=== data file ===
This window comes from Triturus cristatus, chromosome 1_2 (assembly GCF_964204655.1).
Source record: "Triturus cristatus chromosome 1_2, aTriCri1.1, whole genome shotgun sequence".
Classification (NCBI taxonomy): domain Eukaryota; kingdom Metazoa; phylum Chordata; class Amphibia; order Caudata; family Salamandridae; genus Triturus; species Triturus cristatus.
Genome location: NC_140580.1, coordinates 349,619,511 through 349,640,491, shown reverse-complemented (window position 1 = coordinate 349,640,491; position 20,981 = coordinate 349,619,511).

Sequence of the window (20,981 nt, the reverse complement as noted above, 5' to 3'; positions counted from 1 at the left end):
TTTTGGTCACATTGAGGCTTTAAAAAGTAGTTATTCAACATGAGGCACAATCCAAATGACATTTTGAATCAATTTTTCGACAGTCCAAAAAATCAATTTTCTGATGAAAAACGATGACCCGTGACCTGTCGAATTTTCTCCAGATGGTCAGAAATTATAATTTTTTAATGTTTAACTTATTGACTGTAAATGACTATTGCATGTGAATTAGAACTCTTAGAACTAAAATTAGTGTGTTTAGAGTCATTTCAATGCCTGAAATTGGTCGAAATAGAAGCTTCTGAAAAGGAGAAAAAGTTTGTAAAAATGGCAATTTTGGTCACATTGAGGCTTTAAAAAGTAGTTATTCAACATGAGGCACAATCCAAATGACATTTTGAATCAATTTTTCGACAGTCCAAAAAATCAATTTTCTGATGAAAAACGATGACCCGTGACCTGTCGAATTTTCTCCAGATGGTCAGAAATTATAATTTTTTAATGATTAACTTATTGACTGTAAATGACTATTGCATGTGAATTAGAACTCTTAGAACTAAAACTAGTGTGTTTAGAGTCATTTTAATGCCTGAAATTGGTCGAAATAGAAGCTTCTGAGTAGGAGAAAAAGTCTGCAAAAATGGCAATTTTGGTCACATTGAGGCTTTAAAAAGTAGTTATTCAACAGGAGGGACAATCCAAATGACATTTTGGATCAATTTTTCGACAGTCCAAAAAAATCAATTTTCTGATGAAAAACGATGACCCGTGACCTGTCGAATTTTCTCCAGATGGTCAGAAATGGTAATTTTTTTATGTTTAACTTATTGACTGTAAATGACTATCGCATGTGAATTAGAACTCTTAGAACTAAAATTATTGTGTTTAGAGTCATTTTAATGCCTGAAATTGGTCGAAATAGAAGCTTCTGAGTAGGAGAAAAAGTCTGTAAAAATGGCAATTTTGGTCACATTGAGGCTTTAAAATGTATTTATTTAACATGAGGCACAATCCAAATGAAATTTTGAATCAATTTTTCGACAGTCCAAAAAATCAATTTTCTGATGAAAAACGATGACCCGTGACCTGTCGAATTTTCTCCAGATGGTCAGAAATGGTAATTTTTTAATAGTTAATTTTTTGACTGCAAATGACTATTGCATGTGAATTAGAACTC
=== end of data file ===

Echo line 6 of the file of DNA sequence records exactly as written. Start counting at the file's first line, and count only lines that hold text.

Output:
TTTTGGTCACATTGAGGCTTTAAAAAGTAGTTATTCAACATGAGGCACAATCCAAATGACATTTTGAATCAATTTTTCGACAGTCCAAAAAATCAATTTTCTGATGAAAAACGATGACCCGTGACCTGTCGAATTTTCTCCAGATGGTCAGAAATTATAATTTTTTAATGTTTAACTTATTGACTGTAAATGACTATTGCATGTGAATTAGAACTCTTAGAACTAAAATTAGTGTGTTTAGAGTCATTTCAATGCCTGAAATTGGTCGAAATAGAAGCTTCTGAAAAGGAGAAAAAGTTTGTAAAAATGGCAATTTTGGTCACATTGAGGCTTTAAAAAGTAGTTATTCAACATGAGGCACAATCCAAATGACATTTTGAATCAATTTTTCGACAGTCCAAAAAATCAATTTTCTGATGAAAAACGATGACCCGTGACCTGTCGAATTTTCTCCAGATGGTCAGAAATTATAATTTTTTAATGATTAACTTATTGACTGTAAATGACTATTGCATGTGAATTAGAACTCTTAGAACTAAAACTAGTGTGTTTAGAGTCATTTTAATGCCTGAAATTGGTCGAAATAGAAGCTTCTGAGTAGGAGAAAAAGTCTGCAAAAATGGCAATTTTGGTCACATTGAGGCTTTAAAAAGTAGTTATTCAACAGGAGGGACAATCCAAATGACATTTTGGATCAATTTTTCGACAGTCCAAAAAAATCAATTTTCTGATGAAAAACGATGACCCGTGACCTGTCGAATTTTCTCCAGATGGTCAGAAATGGTAATTTTTTTATGTTTAACTTATTGACTGTAAATGACTATCGCATGTGAATTAGAACTCTTAGAACTAAAATTATTGTGTTTAGAGTCATTTTAATGCCTGAAATTGGTCGAAATAGAAGCTTCTGAGTAGGAGAAAAAGTCTGTAAAAATGGCAATTTTGGTCACATTGAGGCTTTAAAATGTATTTATTTAACATGAGGCACAATCCAAATGAAATTTTGAATCAATTTTTCGACAGTCCAAAAAATCAATTTTCTGATGAAAAACGATGACCCGTGACCTGTCGAATTTTCTCCAGATGGTCAGAAATGGTAATTTTTTAATAGTTAATTTTTTGACTGCAAATGACTATTGCATGTGAATTAGAACTC